Early humans had the same life expectancy as their ancient cousins before Neanderthals died off about 30,000 years ago.
Why the Neanderthals disappeared just as modern humans were making huge gains has long puzzled scientists.
Fossil records of early modern humans and Neanderthals reveal "similar patterns of adult mortality."
Higher fertility rates and lower infant mortality likely gave modern humans an advantage over the Neanderthals.
Dying young was not likely the reason Neanderthals went extinct, said a study out Monday that suggests early modern humans had about the same life expectancy as their hairier, ancient cousins.
Scientists have puzzled over why the Neanderthals disappeared just as modern humans were making huge gains and moving into new parts of Africa and Europe, and some have speculated that a difference in longevity may have been to blame.
If anything, higher fertility rates and lower infant mortality gave modern humans an advantage over the Neanderthals, who died off about 30,000 years ago, said the study in the Proceedings of the National Academy of Sciences.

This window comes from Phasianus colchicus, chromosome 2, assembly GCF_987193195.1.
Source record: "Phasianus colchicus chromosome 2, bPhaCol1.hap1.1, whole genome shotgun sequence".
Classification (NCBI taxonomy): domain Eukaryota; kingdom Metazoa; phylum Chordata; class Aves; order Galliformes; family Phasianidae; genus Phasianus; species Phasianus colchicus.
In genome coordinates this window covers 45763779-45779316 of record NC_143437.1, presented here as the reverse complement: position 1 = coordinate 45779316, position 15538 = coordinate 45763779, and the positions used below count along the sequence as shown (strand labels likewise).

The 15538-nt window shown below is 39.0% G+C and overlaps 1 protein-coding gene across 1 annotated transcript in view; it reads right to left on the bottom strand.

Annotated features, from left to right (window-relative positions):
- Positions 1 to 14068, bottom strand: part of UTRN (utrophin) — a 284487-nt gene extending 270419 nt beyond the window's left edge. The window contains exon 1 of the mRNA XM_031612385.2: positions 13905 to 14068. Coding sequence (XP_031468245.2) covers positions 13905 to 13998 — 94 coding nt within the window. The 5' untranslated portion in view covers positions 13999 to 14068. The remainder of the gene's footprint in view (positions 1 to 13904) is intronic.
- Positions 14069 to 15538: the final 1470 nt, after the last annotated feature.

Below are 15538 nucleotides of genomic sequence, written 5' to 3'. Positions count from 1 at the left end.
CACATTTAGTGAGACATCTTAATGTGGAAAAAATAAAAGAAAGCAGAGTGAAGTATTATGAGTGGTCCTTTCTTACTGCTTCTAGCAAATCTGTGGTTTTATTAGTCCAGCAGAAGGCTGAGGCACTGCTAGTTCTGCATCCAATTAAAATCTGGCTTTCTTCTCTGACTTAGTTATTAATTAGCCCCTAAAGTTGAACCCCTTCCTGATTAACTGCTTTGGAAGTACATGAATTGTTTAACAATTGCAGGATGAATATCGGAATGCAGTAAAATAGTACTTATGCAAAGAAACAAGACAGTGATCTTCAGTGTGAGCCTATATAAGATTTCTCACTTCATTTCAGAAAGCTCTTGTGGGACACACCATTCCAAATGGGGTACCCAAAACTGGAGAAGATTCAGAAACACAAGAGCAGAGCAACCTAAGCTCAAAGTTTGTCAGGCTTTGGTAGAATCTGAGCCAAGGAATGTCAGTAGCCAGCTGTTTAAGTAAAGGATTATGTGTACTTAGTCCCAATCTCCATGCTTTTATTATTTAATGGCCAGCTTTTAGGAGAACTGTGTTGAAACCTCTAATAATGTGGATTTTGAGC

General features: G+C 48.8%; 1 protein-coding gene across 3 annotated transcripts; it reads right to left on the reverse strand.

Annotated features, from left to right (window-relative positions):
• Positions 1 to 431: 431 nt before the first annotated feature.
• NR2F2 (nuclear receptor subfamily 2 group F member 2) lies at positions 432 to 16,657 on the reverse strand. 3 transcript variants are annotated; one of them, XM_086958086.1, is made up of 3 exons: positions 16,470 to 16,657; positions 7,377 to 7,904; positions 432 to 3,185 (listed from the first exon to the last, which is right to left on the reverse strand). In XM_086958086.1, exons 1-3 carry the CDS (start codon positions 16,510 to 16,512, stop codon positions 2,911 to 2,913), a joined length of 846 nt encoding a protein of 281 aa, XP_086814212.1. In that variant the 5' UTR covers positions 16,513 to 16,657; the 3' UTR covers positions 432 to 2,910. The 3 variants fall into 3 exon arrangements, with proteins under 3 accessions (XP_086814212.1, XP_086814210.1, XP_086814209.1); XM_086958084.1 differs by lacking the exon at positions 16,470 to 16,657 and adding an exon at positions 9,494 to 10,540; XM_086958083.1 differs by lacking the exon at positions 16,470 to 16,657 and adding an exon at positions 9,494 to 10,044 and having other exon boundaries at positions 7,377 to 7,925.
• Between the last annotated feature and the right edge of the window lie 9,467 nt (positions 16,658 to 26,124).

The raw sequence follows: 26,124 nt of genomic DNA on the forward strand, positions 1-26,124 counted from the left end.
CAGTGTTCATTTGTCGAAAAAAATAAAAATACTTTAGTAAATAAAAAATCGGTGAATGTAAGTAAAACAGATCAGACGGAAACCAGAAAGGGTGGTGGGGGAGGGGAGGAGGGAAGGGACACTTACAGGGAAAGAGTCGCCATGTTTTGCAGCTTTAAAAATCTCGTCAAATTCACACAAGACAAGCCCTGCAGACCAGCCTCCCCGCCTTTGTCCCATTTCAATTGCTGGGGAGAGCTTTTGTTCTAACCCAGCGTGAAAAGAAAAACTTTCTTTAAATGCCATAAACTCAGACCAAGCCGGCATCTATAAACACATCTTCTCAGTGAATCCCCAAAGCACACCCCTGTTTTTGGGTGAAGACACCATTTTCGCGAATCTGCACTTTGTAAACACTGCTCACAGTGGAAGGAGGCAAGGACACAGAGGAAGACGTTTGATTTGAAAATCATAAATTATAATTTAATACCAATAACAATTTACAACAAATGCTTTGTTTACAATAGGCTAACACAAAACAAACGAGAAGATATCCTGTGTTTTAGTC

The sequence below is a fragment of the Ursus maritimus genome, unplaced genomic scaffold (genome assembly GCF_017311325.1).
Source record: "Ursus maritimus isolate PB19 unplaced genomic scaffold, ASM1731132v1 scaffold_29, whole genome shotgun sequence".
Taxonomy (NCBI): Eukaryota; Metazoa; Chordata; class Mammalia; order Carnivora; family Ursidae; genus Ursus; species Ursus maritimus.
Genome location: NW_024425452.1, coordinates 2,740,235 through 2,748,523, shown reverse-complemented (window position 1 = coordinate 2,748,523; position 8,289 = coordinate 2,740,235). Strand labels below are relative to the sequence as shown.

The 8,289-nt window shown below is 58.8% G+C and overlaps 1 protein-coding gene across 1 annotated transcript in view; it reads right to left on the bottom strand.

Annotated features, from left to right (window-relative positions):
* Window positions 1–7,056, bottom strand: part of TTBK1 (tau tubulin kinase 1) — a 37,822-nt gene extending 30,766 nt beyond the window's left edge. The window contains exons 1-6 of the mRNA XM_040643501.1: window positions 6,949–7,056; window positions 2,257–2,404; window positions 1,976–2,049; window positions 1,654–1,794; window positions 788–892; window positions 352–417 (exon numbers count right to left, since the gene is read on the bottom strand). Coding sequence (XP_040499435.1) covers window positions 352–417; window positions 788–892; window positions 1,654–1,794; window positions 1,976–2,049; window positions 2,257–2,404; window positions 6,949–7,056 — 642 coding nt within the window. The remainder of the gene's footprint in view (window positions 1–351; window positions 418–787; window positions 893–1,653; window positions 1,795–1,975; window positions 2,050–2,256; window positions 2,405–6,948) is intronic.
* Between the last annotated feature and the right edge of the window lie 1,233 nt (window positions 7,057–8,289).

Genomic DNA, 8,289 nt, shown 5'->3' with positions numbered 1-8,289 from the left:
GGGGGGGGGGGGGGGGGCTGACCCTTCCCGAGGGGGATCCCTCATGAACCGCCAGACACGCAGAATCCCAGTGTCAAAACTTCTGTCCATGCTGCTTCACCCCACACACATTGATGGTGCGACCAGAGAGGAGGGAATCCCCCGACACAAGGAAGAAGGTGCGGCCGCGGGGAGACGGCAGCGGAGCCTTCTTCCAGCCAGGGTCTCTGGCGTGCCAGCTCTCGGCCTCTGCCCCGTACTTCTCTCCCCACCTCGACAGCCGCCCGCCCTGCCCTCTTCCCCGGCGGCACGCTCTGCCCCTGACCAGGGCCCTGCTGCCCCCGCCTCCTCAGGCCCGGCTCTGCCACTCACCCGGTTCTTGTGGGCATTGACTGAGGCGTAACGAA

Scientist Erik Trinkaus of Washington University studied fossil records to get an idea of the life span of Neanderthals and early modern humans, who co-existed in different parts of the world for about 150,000 years.
He found about the same number of 20- to 40-year-old adults in both populations, an indication that would reflect "similar patterns of adult mortality," said the study.
"All the samples have a dearth of older individuals, which should reflect a complex combination of low life expectancy for adults, demographic instability, and the demands of mobility," he said. "If indeed there was a demographic advantage for early modern humans, at least during transitional phases of Late Pleistocene human evolution, it must have been the result of increased fertility and/or reduced immature mortality."
The squat, low-browed Neanderthals lived in parts of Europe, Central Asia and the Middle East. Their last known refuge was Gibraltar.